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A still from an NDP ad campaign that rolls out Tuesday. The spot features Canadians musing about Jack Layton as prime minister.
A still from an NDP ad campaign that rolls out Tuesday. The spot features Canadians musing about Jack Layton as prime minister.

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Parties get ready to empty their clips in battle for the airwaves Add to ...

Expect to see the political parties carpet bombing the airwaves with a mixture of attack - and feel-good patriotic - ads in this final stretch of the campaign. With so much at stake - and a $21-million spending cap - the three main parties will not let up until Canadians go to the polls on May 2.

The Conservatives have "quite a bit of budget remaining for the last week for ads," according to one senior Tory source. The Liberals, meanwhile, will throw everything they possibly can at Canadians hoping something will stick. And the NDP will try to solidify its gains with a positive message delivered by a smiling and hopeful Jack Layton.

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The NDP

Mr. Layton's NDP debuts a new ad on Tuesday portraying the leader as above the political fray and very prime ministerial. It shows ordinary Canadians musing about Mr. Layton as prime minister. "Imagine a leader who sees millions of people without a family doctor…," says a young woman holding a coffee. "And, then actually hires more family doctors," adds a young man as he walks down the street. It ends with a confident Mr. Layton declaring: "You know I am a fighter. And I won't stop until the job is done."

The ad will be run nationally and will be in very heavy rotation, according to a senior NDP campaign strategist.

This new ad follows closely the party's "Together we can do this" ad. It's all about Mr. Layton - he is in every frame, and in 30 seconds he says "I" five times. It began running over the Easter long weekend and has shown so well the party held back the "Imagine" ad for a day. "We want to let it stand by itself for another 24 hours," said the strategist.

The NDP is surging in the polls, especially in Quebec, but it needs more support in Ontario. Clearly, the NDP is trying to nail down its support - and attract more voters - by promoting the leader more than the policies.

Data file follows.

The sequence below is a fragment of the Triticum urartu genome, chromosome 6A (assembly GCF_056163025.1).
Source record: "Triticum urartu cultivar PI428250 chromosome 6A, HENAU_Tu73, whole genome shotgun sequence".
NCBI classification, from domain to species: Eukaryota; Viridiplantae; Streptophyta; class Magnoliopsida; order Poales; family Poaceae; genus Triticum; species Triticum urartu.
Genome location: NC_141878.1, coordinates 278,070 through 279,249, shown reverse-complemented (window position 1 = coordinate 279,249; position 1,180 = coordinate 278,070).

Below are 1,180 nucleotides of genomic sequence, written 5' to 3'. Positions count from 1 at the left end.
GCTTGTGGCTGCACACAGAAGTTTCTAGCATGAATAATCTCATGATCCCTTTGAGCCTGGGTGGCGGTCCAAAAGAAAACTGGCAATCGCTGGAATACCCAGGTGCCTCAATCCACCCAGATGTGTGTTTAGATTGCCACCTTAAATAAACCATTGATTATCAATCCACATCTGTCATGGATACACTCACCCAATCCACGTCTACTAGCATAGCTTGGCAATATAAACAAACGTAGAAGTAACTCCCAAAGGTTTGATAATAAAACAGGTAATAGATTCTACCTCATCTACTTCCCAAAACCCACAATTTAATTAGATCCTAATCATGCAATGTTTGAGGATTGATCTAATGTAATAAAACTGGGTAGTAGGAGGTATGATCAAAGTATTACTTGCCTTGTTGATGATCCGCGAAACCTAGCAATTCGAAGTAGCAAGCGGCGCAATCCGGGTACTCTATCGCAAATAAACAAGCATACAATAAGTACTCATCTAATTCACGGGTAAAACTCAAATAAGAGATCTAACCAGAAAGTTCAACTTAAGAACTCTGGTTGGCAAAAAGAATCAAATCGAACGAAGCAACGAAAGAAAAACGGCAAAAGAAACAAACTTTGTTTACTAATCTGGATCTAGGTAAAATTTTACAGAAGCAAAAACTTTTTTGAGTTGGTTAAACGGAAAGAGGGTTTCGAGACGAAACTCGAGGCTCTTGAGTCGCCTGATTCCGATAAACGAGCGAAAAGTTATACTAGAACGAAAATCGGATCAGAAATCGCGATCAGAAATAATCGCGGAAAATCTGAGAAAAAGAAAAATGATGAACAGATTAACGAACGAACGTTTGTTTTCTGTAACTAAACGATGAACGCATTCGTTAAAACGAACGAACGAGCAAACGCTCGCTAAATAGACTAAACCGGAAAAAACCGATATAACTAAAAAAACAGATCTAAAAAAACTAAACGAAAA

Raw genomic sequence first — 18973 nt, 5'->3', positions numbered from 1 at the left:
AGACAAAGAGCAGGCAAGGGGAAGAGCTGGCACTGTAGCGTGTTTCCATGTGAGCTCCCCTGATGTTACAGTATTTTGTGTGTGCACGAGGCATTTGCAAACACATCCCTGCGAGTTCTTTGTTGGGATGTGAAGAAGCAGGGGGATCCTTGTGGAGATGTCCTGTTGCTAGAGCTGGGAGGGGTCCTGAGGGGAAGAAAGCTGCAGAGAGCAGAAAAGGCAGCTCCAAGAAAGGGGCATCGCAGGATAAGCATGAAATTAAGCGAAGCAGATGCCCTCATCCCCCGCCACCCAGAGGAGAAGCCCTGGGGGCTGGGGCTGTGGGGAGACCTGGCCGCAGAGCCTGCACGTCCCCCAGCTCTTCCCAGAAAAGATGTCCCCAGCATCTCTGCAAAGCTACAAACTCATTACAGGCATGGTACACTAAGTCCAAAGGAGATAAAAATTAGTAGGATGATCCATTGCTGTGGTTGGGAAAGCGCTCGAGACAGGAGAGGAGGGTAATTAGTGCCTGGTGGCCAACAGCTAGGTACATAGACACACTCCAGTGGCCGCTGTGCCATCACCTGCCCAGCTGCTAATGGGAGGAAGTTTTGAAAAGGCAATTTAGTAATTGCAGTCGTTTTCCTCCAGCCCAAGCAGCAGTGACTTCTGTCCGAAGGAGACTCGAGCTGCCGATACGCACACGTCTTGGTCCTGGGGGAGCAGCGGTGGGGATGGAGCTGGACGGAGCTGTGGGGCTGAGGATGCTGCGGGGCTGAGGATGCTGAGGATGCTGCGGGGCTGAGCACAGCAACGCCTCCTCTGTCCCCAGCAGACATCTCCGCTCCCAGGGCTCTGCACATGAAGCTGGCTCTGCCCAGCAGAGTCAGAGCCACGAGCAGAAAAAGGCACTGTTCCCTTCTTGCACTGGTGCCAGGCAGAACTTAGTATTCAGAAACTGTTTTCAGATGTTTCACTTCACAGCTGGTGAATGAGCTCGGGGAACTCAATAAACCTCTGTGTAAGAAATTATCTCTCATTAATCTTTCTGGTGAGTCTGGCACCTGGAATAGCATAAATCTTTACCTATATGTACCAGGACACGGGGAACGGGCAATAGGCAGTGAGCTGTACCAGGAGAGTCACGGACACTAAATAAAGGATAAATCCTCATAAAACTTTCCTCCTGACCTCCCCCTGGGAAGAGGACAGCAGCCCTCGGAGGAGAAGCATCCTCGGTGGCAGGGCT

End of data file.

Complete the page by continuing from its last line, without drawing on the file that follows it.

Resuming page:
The Liberals

In contrast to the NDP, Michael Ignatieff's Liberals will be running a combination of ads with all sorts of different messages. Some will feature the leader and some will reinforce the party's so-called Family Pack plan - policies aimed at helping middle-class families. In addition, a senior Liberal strategist said the party will also air ads that compare and contrast the Liberals with their opponents. Most Canadians call these attack ads - such as the latest "Loonie" ad that the Liberals debuted on Monday. It portrays Mr. Layton and Conservative leader Stephen Harper as two sides of one coin; it attacks their platforms and argues they worked together in 2005 to take down Paul Martin's Liberal government.

Like those of the NDP, these ads will be in heavy rotation.

When the campaign began last month, the Liberals had prepared a strategy to roll out their ads in four phases - the first was to introduce Mr. Ignatieff, the rookie leader, to Canadians; the second phase was to promote the platform. The party launched a couple of attack ads in the third phase. Phase four was to be aimed at trying to get out the vote - it seems now, however, the Liberals have abandoned that plan as they drive toward May 2.

The Conservatives

Mr. Harper's Conservatives are not changing their ad game plan in this last week, according to a senior campaign strategist. Rather, they will continue to hit hard with their message of jobs, economy and the future.

The Tories said they have been driving the same messages since the campaign began and haven't changed it: talking about the economy, the future and opportunity and contrasting their stand on taxes with those of the other parties.

The strategist charged the Liberals with inconsistency, especially with their latest two-sides-of-the-same-coin ad attacking both Mr. Harper and Mr. Layton, saying it contained too many messages.

Tories are expected also to be jamming the airways over this week - and look for repeated airings of the ad featuring a very patriotic Mr. Harper giving a speech on his vision of how Canada and Canadians can be at their best. Focus groups are responding positively to the ad, which has been compared to a U.S. Republican ad.

But the Conservatives are not averse to going off their positive message. An ad portraying Mr. Ignatieff as desperate that has been in the Tory quiver for the past week was broadcast on Monday. It accuses him of having no plan for the economy and says the only strategy he has left is to air attack ads.

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